“I recently spent a week with one hundred fellow scientists at a retreat center in rural Massachusetts. The meeting attracted a diverse group: physicists, neuroscientists, psychologists, clinicians, and a philosopher or two; all devoted to the study of the human mind … We were on a silent meditation retreat at the Insight Meditation Society, engaged in a Buddhist practice known as vipassana (the Pali word for ‘seeing clearly’) … Of critical importance for the purposes of science: there are no unjustified beliefs or metaphysics that need be adopted at all … Research on the functional effects of meditation is still in its infancy, but there seems to be little question that the practice changes the brain.”
ABC Radio National, Stephen Crittenden interviews Sam Harris:
“ … mysticism is a real psychological phenomenon, that I have no doubt it genuinely transforms people. But it seems to me that we can promulgate that knowledge and pursue those experiences very much in a spirit of science, without presupposing anything on insufficient evidence.”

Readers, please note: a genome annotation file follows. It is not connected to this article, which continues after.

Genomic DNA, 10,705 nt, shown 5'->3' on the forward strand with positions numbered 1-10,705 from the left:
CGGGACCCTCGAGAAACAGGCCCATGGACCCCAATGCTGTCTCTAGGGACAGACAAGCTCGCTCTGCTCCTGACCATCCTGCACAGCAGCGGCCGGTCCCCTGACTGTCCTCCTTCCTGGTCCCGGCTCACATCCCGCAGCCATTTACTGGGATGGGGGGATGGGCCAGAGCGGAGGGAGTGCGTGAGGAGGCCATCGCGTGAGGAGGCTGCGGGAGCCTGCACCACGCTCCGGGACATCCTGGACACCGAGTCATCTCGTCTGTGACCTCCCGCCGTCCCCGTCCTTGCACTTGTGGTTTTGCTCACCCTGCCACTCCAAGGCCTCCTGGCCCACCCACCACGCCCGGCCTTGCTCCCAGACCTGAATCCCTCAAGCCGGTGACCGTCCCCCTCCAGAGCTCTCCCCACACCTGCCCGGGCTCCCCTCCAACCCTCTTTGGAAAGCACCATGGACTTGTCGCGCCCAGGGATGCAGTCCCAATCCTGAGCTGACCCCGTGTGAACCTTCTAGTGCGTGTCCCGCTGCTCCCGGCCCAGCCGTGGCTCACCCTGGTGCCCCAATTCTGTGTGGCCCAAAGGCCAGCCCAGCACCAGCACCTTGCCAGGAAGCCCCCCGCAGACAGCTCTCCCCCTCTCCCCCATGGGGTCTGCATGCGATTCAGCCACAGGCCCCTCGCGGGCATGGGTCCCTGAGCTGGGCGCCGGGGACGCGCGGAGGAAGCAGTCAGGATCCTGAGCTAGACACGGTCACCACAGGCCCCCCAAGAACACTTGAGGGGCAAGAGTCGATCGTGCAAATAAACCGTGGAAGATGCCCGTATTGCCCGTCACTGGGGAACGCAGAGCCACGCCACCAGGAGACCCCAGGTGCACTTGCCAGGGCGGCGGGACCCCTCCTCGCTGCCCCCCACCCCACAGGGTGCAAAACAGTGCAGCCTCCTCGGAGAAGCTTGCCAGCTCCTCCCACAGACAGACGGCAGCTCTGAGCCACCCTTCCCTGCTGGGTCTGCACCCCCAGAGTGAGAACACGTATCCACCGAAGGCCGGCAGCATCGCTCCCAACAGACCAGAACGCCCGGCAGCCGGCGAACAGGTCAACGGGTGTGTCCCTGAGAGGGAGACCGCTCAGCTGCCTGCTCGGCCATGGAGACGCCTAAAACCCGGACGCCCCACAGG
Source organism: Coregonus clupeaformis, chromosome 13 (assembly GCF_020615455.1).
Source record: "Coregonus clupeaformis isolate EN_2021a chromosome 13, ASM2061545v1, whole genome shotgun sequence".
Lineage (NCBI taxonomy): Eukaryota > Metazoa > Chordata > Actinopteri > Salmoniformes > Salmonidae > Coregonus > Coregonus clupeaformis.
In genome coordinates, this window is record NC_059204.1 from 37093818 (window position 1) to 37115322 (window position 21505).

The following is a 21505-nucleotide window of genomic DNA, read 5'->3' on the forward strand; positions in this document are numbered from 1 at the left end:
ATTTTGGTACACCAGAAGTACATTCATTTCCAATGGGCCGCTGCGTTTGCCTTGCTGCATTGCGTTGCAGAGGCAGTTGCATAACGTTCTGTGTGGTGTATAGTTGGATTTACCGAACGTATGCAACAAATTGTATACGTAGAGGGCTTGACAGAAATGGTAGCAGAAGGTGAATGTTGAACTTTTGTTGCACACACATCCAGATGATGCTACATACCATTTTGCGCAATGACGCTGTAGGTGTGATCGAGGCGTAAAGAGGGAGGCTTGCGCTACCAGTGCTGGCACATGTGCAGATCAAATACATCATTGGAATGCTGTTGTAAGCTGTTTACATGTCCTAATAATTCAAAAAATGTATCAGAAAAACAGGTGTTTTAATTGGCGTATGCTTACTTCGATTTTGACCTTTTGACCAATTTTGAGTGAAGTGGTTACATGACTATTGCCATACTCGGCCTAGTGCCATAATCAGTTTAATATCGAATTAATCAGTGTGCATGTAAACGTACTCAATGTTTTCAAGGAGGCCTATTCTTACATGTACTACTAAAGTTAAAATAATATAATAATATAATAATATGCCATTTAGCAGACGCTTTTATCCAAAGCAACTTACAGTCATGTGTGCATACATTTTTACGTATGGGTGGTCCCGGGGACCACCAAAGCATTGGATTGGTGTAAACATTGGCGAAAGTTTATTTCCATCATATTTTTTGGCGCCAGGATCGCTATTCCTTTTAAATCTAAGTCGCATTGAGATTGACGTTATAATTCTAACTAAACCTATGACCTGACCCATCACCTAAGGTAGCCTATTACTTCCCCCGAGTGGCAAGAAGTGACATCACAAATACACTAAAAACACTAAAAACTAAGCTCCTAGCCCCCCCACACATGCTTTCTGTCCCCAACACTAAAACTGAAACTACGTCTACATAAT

Sam Harris, Science Must Destroy Religion:
“Faith is nothing more than the license that religious people give one another to believe such propositions when reasons fail … scientists and other rational people will need to find new ways of talking about ethics and spiritual experience. The distinction between science and religion is not a matter of excluding our ethical intuitions and non-ordinary states of consciousness from our conversation about the world; it is a matter of our being rigorous about what is reasonable to conclude on their basis. We must find ways of meeting our emotional needs that do not require the abject embrace of the preposterous. We must learn to invoke the power of ritual and to mark those transitions in every human life that demand profundity—birth, marriage, death, etc.—without lying to ourselves about the nature of reality. I am hopeful that the necessary transformation in our thinking will come about as our scientific understanding of ourselves matures. When we find reliable ways to make human beings more loving, less fearful, and genuinely enraptured by the fact of our appearance in the cosmos, we will have no need for divisive religious myths.”